The 28th Amendment will end the disastrous experiment in the theory that money is speech and corporations are people. It will stop the flood of special interest money and give Americans an equal right to participate and be represented as citizens in this republic.
The amendment is not the only thing we need to do, but it is the essential thing we need to do. It is like the foundation of our house. Our house is collapsing around us because our constitutional foundation is broken.
We are not equal citizens; money defines political influence. It’s not “We the people.” It’s “We the corporations.” That’s not a foundation we can build on. The 28th Amendment overrules the Supreme Court and it will be the eighth time the American people have defended our republic with an amendment to reverse a catastrophically wrong decision of the Supreme Court.
How Can We Do It?
Our strategy is built on three fundamentals. Successful amendments require three things:
National consensus: A consensus of Americans must demand we do this. We need 67 Senators, 290 House members and ratification by 38 states. On both sides of the aisle, we must contact our representatives and let them know that this is a cross-partisan issue and we demand action.
Political impact: We must make our consensus matter. That means voting—we need to turn our citizen consensus into votes in Congress and statehouses around the country.
Decentralized, networked grassroots action: We must be everywhere. We must empower each other to take action where we live. You can’t win amendments with a top-down strategy. We need all Americans taking action in our hometowns, connecting with friends, families and neighbors to come together to get this done.
Successes So Far, Goals for Tomorrow
Good news: We have already accomplished the first step. We have national consensus. Democrats. Republicans. Independents. According to a recent study, 88 percent of Americans agree on the importance of getting big money out of politics. That is remarkable.
And it’s not just polls. Whenever Americans get a chance to speak up and vote on this, we get the same kind of cross-partisan support all over the country. Already, 19 states have formally called for the amendment—exactly half of what we need to succeed. More than 800 cities and towns have also passed resolutions calling for the amendment. Community leaders from all backgrounds have joined our Advisory Council to help accelerate our progress—Democrats, Republicans, faith leaders, business leaders, veterans, teachers, students. This is for all Americans.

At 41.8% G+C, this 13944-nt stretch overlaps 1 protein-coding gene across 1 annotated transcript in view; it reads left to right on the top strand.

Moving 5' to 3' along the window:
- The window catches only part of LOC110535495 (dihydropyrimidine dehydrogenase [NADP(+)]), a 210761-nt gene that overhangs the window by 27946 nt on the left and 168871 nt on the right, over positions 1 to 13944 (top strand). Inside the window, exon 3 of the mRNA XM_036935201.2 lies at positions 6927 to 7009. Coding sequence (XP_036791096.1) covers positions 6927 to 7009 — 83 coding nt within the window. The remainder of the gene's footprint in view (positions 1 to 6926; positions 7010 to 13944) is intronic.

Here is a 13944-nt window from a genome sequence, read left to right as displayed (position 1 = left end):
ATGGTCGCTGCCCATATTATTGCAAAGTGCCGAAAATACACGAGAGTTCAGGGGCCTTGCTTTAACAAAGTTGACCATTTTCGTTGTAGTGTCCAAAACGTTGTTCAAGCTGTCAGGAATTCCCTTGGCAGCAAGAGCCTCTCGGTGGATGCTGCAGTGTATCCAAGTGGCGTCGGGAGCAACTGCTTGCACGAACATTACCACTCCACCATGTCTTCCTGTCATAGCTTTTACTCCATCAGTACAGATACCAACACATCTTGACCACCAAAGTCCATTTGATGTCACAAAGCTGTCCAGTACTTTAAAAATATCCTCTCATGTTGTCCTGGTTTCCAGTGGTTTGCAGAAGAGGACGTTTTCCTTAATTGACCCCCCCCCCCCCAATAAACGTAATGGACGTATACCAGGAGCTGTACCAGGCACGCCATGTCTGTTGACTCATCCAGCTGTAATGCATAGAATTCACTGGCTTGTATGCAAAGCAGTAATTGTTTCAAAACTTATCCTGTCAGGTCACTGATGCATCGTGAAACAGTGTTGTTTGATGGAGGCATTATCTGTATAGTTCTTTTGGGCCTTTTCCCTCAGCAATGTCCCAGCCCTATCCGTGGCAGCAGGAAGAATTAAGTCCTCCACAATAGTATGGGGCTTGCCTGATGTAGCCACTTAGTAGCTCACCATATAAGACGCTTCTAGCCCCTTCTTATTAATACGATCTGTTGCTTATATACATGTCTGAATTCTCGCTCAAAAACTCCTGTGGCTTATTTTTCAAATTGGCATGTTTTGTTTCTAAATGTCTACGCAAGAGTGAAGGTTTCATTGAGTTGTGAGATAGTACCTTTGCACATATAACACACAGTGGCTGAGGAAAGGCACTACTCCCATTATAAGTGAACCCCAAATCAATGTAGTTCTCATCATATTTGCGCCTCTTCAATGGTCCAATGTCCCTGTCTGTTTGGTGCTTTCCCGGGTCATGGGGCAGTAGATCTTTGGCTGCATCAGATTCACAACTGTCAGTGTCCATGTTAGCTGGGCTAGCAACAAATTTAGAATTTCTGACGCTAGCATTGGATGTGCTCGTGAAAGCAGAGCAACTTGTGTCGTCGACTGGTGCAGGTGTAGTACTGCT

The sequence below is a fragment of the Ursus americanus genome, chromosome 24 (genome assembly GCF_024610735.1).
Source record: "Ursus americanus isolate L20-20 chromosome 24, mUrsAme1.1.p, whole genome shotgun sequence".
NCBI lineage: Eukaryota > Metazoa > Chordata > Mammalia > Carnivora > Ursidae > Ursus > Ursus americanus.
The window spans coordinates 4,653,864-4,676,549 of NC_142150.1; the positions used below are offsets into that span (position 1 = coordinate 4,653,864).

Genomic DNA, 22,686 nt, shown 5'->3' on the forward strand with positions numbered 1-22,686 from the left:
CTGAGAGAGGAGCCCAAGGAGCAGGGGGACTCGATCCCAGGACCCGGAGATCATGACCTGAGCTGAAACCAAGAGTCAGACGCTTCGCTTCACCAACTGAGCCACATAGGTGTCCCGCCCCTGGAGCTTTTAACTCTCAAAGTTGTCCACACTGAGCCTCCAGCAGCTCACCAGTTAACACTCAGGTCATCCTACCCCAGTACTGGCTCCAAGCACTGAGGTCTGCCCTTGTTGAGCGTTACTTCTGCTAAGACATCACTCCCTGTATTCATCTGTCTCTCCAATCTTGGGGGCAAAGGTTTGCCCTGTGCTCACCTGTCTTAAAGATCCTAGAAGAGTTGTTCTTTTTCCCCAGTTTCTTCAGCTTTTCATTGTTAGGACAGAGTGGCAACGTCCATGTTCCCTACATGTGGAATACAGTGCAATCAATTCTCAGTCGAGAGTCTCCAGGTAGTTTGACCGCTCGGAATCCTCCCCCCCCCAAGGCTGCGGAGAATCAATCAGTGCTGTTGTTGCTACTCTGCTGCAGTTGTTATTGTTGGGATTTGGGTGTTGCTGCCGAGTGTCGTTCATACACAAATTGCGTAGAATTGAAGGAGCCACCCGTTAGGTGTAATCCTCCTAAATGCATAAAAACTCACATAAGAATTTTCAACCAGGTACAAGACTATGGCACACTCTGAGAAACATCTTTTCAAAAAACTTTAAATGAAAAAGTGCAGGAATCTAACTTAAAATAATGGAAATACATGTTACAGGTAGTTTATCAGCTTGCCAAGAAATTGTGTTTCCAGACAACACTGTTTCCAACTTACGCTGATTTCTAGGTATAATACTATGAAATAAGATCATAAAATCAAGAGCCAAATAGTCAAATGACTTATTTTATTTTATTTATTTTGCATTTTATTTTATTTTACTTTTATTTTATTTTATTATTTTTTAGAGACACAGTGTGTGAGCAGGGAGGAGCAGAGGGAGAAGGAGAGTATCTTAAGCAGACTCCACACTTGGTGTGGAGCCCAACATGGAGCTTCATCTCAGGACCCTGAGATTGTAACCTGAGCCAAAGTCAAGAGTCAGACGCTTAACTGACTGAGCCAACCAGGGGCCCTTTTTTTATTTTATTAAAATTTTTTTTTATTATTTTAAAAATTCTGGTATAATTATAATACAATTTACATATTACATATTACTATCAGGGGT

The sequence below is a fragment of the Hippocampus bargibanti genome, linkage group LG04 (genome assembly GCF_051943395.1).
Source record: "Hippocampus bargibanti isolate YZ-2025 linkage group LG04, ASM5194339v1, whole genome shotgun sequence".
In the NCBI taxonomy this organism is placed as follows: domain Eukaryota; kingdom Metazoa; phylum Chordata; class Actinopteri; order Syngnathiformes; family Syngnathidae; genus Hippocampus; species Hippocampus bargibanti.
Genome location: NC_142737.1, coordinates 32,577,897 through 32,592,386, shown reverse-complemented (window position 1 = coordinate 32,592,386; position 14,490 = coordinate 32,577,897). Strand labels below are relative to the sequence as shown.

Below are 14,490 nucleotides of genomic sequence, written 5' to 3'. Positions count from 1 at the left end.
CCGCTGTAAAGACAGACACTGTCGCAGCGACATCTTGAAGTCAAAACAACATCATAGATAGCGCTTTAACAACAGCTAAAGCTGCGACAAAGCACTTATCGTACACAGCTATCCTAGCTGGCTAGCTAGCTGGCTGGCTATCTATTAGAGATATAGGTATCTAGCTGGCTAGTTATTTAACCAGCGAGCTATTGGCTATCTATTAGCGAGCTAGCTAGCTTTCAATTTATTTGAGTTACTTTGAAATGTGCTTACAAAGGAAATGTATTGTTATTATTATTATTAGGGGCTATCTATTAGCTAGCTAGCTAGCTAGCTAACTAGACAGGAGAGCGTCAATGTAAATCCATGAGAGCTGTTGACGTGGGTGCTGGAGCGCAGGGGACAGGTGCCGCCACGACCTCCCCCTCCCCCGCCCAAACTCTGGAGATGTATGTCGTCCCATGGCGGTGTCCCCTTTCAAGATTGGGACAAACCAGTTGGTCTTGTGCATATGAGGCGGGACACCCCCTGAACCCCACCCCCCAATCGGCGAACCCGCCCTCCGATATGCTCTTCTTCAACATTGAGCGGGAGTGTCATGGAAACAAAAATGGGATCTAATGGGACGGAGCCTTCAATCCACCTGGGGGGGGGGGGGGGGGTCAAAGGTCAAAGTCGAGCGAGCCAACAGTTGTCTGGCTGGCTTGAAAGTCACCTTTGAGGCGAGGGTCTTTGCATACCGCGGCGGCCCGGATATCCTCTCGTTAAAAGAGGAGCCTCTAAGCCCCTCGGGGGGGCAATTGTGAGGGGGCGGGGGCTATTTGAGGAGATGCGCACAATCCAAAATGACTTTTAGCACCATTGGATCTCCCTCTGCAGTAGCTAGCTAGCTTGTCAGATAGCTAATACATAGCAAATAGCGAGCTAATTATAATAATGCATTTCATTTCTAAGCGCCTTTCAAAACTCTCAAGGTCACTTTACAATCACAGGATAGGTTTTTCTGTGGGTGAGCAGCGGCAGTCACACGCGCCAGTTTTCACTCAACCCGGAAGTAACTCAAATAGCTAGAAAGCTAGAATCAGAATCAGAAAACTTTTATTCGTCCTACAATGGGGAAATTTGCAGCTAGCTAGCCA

This gets us to the next fundamentals of our strategy. It is essential that we turn the overwhelming support for our cause into a massive, connected, well-supported citizen movement with the power in every state to bring the Amendment through Congress and across the 38-state road to ratification.
That’s why everything we do at American Promise is about how we can connect each other, strengthen each other as citizens, organize, focus and lead in our communities as citizen leaders.
Every member of American Promise is a citizen leader, standing up not just in protest but to lead, whether it’s writing a letter to the editor or a member of congress, organizing or helping out at a local event, gathering signatures for the ballot or one of the many other things we do to advance the 28th Amendment. We train citizen leaders, we coach, we organize, we help out with funding, we share best practices—and it is working.
We have more than 150,000 people in every state and are growing fast. Please tell your friends.
Together we won in Nevada which recently became the 19th state to call for the 28th Amendment. We’re fighting to get bills in the statehouse in Pennsylvania and Michigan and Ohio and Virginia and Colorado and North Carolina. And everywhere, in every city and town, we are asking candidates of any party to pledge to support the 28th Amendment.
We have to do this. We have to win this fight. With your help, we will win this fight and usher in a new era of the American republic, where we can fulfill the American Promise of a diverse people, equal as human beings, responsible as citizens, living and governing ourselves together.